Famed German composer Hans Zimmer’s recent tour of Europe has received technical support from the UK’s Britannia Row Productions.
Zimmer has scored a wide range of films over several decades including Rainman, Thelma and Louside, Twelve Years a Slave and most recently Batman v Superman. To make possible a live rendition of such variety has seen Zimmer assemble an equally diverse team of technical talent.
Nathaniel Kunkel, a Grammy and Emmy Award winning producer, sound engineer and 5:1 surround mix specialist has had a long association with Zimmer, “but this is a totally different animal”, he says.
Kunkel, sound designer for Zimmer’s latest tour, has engaged the services of Britannia Row Productions after he supervised and mixed the composer’s highly acclaimed exploratory outing at London’s Eventim Apollo last year. “Since then I have been the main liaison between the Hans team and Lez (Dwight) at Brit Row in relation to staffing decisions and system specification approvals. I was also responsible for the architecture of the show control, capture, and sync setup that we employ in the show,” he explains.
Britannia Row crew chief and orchestra monitor mixer Dee Miller, more normally found at the controls for Robert Plant, describes the audio set-up: “The system is two full trucks of equipment. We have typical L-Acoustics K1/K2 mains and side hangs as you’d expect in an arena, plus flown K subs and 21 SB28 subs and fills on the floor. Then out at the back of the room we fly a further eight K2 a side for a surround system.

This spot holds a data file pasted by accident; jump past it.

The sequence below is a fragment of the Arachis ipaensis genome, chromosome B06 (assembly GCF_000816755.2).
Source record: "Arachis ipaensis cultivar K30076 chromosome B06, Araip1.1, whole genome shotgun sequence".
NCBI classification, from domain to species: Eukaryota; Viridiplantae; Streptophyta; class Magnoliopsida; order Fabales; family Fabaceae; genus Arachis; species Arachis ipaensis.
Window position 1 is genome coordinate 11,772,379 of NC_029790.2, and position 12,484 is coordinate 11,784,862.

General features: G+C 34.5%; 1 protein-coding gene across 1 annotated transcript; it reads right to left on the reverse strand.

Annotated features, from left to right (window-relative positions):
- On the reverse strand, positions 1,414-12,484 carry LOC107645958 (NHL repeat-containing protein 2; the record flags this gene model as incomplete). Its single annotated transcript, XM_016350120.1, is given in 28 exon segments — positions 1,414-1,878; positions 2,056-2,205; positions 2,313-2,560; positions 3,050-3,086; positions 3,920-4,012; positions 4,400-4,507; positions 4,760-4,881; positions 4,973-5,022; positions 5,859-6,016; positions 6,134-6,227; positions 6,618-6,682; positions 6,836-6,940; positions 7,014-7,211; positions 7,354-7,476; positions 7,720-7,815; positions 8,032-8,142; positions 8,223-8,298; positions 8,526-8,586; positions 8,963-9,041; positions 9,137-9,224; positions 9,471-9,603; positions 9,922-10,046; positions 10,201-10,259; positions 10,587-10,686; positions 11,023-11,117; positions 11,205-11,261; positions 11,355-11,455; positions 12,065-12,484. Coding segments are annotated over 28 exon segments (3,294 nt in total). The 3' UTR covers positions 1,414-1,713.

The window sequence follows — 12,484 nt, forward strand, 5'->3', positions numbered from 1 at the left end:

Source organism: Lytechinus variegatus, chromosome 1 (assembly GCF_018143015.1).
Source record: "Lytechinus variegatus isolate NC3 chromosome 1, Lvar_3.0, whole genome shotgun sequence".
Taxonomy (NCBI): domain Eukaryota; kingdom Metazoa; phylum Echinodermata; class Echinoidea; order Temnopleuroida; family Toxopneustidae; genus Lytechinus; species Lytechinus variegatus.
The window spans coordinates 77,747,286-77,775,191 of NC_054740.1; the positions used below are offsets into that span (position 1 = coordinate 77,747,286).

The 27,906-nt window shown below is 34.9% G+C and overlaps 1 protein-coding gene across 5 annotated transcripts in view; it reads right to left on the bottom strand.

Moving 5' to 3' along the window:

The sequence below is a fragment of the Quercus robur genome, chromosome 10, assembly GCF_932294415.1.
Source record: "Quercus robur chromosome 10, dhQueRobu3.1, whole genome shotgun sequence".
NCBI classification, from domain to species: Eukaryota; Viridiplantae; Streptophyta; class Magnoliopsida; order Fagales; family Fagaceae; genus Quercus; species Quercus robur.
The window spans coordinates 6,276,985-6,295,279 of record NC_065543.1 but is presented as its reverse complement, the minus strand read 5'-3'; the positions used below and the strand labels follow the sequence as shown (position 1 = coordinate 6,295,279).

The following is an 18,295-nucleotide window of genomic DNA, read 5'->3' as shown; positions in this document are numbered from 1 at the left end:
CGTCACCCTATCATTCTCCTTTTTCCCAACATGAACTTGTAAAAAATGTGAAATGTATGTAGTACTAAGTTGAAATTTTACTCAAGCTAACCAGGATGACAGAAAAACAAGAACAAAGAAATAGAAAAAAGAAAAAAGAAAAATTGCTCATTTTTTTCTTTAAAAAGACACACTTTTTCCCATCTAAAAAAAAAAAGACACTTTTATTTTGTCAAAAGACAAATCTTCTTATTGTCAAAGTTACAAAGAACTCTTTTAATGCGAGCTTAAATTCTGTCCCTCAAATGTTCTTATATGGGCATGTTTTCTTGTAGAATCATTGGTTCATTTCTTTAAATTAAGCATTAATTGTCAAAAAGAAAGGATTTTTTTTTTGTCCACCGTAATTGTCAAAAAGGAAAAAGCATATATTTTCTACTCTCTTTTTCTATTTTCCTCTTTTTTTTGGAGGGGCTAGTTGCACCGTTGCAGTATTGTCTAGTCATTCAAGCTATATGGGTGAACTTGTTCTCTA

“The input count is enormous; 24 musicians in the orchestra, 24 choir, plus 23 in the band plus Hans. We have 180 inputs for the monitor system, I’m mixing orchestra and choir on a DiGiCo SD8 (10 stereo mixes each), Maurizio Gennari is mixing the band (27 stereo mixes to IEMs), while (live sound mixer) Colin (Pink) out front has in excess of 230 channels of input when you add in the special effects and other tracks; both use an SD7. That said, most of it is live, even the special effects. We have rotating orchestras to contend with, they change every time we move territory, and we have some principal performers who guest with the core band, Johnny Marr at the UK shows for example. All in all, it’s a big complex presentation.”
“The first half of the show is characterised by a broad range of classic cinema music,” continued Pink. “I spend a lot of time mixing that band sound and bringing it into a live experience with something as simple as a touch of reverb. The second half is what Hans calls his super hero music, needless to say there are a lot of special effects throughout a montage of his various film scores. Some is pre-recorded as Dee said, but most is played live so I do have to pull out the old quad joystick and pan around.”
“The key role for us all is that Nathaniel came already in possession of Hans’ trust,” notes Pink. “Now that he’s working through and with us, we too now have Hans’ trust.”
Kunkel concludes: “This team truly embodies the truth that ‘those rise highest who lift as they climb’. I cannot give them enough credit.”